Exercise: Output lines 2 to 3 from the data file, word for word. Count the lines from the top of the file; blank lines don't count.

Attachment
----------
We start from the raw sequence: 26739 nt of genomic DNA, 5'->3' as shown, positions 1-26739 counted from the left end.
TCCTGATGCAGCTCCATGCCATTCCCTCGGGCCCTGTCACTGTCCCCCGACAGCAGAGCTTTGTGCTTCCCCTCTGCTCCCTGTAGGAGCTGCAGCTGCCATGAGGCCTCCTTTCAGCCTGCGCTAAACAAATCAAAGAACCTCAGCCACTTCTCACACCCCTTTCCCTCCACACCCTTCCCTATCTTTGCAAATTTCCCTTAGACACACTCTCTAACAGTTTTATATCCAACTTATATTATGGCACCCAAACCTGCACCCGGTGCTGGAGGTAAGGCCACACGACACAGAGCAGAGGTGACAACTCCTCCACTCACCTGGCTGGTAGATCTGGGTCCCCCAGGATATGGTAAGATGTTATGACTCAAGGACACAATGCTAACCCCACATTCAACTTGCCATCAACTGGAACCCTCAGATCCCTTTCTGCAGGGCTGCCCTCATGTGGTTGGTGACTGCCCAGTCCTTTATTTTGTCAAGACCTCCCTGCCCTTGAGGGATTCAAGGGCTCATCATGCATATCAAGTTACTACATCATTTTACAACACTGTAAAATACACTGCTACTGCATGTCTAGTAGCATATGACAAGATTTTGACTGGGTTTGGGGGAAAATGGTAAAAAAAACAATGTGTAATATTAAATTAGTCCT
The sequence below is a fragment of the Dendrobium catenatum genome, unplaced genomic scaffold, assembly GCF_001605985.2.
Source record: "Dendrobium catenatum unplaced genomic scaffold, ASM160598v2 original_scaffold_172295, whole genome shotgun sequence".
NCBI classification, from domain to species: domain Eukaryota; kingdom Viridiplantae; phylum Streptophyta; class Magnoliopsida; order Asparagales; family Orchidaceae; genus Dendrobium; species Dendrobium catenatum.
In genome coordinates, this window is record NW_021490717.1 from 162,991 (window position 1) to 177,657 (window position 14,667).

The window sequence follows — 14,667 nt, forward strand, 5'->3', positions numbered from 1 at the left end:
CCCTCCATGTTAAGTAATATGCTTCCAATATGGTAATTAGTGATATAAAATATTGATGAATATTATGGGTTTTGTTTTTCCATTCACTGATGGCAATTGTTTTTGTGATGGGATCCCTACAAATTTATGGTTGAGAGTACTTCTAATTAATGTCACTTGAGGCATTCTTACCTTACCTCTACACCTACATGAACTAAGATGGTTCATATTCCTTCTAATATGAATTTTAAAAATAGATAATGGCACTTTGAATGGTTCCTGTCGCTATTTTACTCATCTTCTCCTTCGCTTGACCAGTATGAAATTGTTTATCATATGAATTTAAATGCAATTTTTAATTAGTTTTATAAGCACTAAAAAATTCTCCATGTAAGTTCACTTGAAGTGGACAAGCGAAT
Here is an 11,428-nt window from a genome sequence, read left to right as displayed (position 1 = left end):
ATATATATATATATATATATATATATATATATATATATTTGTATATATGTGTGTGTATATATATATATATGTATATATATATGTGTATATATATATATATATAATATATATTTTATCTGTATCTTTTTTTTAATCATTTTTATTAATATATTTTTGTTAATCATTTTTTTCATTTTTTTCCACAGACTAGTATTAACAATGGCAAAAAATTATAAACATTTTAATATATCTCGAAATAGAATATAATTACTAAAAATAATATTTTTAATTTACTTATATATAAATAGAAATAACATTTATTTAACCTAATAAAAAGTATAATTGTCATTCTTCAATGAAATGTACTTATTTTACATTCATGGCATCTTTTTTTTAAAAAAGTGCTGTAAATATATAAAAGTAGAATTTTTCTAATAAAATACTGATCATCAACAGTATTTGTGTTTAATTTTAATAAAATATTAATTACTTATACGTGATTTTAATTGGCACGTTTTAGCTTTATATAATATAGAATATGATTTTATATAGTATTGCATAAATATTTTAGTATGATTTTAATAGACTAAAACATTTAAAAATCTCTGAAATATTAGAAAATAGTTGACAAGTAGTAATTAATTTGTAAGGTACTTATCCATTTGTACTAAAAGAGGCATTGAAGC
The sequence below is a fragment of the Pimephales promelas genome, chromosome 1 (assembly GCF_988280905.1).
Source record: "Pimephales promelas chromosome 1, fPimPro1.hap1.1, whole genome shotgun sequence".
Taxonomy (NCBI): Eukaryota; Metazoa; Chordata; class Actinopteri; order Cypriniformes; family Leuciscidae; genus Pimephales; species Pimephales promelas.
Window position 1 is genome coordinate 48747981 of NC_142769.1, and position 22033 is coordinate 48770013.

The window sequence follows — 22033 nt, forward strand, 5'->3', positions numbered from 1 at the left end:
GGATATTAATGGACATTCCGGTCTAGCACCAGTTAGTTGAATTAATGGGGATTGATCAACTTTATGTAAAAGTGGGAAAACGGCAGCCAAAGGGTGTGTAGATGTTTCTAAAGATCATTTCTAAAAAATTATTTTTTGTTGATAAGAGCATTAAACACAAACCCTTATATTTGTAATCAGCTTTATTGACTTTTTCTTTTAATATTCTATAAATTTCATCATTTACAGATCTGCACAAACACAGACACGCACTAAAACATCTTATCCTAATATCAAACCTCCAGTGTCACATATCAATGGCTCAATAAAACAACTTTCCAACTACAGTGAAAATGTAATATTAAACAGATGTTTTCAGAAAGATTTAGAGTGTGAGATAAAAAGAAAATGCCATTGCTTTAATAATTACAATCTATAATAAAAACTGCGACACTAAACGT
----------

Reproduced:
TCCTGATGCAGCTCCATGCCATTCCCTCGGGCCCTGTCACTGTCCCCCGACAGCAGAGCTTTGTGCTTCCCCTCTGCTCCCTGTAGGAGCTGCAGCTGCCATGAGGCCTCCTTTCAGCCTGCGCTAAACAAATCAAAGAACCTCAGCCACTTCTCACACCCCTTTCCCTCCACACCCTTCCCTATCTTTGCAAATTTCCCTTAGACACACTCTCTAACAGTTTTATATCCAACTTATATTATGGCACCCAAACCTGCACCCGGTGCTGGAGGTAAGGCCACACGACACAGAGCAGAGGTGACAACTCCTCCACTCACCTGGCTGGTAGATCTGGGTCCCCCAGGATATGGTAAGATGTTATGACTCAAGGACACAATGCTAACCCCACATTCAACTTGCCATCAACTGGAACCCTCAGATCCCTTTCTGCAGGGCTGCCCTCATGTGGTTGGTGACTGCCCAGTCCTTTATTTTGTCAAGACCTCCCTGCCCTTGAGGGATTCAAGGGCTCATCATGCATATCAAGTTACTACATCATTTTACAACACTGTAAAATACACTGCTACTGCATGTCTAGTAGCATATGACAAGATTTTGACTGGGTTTGGGGGAAAATGGTAAAAAAAACAATGTGTAATATTAAATTAGTCCT
The sequence below is a fragment of the Dendrobium catenatum genome, unplaced genomic scaffold, assembly GCF_001605985.2.